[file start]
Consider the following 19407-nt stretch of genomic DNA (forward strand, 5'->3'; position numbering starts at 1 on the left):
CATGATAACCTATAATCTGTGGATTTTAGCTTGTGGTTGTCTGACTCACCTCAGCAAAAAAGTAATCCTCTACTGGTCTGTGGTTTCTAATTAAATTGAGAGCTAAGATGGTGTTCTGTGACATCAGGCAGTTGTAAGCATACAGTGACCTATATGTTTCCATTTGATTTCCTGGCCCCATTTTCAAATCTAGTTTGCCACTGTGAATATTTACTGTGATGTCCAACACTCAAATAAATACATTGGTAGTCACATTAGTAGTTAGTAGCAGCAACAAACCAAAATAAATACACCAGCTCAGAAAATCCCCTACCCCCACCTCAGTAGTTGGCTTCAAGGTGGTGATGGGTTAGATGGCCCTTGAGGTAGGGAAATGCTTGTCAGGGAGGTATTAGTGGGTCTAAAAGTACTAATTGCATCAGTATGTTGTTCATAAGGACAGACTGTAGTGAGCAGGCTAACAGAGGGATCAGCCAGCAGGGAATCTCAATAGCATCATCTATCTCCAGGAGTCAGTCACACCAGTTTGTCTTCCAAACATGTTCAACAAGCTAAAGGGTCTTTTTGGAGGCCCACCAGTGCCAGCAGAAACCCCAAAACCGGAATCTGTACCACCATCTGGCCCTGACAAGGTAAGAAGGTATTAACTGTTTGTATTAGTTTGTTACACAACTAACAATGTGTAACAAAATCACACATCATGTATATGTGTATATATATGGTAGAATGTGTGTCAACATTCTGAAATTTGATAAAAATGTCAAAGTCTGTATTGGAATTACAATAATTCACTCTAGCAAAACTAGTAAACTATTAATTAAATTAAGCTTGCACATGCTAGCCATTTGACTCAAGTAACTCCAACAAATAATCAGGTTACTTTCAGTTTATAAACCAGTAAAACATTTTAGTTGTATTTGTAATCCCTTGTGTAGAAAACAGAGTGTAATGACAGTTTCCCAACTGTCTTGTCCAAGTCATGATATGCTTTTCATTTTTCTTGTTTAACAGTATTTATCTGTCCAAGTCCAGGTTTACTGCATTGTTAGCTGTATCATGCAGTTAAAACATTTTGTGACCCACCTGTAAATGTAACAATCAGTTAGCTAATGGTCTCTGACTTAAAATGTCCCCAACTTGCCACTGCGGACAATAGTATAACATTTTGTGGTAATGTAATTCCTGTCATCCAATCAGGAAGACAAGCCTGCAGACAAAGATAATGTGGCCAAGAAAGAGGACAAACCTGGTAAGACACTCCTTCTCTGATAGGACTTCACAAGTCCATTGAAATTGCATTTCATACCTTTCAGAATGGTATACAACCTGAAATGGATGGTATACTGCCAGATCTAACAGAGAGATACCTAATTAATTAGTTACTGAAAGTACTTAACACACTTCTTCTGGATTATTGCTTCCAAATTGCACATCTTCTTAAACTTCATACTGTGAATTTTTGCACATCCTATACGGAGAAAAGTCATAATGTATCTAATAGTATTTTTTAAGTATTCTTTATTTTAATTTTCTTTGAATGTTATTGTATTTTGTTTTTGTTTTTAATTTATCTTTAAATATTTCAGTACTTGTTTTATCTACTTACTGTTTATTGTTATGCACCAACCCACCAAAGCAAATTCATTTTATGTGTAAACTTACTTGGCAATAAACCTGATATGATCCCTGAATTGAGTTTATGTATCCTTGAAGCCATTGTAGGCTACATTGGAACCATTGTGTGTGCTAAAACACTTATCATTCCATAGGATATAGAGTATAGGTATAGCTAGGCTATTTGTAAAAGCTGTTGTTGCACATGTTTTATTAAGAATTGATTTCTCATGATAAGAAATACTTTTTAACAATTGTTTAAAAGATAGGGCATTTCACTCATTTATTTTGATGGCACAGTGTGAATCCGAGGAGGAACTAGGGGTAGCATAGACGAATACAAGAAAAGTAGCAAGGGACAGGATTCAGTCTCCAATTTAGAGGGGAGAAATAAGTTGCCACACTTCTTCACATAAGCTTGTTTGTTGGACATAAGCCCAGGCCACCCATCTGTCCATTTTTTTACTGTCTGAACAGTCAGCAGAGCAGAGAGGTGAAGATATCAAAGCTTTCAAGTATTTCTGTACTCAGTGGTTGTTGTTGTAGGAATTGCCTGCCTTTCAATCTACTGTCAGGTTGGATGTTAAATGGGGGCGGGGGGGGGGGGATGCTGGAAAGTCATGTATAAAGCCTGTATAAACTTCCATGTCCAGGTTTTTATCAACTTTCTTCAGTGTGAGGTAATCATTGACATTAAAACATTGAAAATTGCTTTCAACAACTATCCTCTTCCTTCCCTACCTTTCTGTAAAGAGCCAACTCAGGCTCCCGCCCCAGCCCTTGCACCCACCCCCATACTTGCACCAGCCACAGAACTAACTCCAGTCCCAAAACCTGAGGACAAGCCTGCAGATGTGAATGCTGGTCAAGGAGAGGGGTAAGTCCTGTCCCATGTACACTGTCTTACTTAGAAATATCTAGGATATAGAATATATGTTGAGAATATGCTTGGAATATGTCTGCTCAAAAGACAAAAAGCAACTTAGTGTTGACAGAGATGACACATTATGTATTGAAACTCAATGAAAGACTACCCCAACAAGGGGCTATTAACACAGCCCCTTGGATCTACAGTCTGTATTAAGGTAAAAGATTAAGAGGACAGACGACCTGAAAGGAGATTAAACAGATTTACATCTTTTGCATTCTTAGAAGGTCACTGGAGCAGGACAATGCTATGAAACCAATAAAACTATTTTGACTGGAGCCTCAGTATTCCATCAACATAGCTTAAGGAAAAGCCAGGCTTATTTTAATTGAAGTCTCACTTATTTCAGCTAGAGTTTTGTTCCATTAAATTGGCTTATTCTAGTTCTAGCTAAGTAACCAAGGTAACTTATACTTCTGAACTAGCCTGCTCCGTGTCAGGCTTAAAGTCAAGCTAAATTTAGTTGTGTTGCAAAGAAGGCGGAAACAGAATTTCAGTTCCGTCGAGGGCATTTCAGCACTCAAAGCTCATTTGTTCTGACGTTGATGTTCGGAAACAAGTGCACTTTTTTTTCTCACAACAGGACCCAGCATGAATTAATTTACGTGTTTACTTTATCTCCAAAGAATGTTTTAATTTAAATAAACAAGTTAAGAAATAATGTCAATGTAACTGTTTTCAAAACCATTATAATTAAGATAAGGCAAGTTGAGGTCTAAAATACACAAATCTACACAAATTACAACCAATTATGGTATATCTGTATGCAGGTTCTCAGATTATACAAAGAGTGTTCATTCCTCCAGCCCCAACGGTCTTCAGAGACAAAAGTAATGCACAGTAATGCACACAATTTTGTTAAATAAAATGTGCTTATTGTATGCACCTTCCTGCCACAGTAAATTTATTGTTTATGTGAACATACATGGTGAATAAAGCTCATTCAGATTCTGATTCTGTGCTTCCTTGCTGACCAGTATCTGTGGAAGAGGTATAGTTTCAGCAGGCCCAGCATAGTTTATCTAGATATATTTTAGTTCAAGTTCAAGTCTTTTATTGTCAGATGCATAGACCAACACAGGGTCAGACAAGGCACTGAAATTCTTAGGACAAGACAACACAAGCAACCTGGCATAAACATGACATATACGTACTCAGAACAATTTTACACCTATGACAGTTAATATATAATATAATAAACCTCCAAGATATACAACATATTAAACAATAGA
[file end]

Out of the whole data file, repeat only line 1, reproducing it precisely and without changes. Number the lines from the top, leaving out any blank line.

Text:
Consider the following 19407-nt stretch of genomic DNA (forward strand, 5'->3'; position numbering starts at 1 on the left):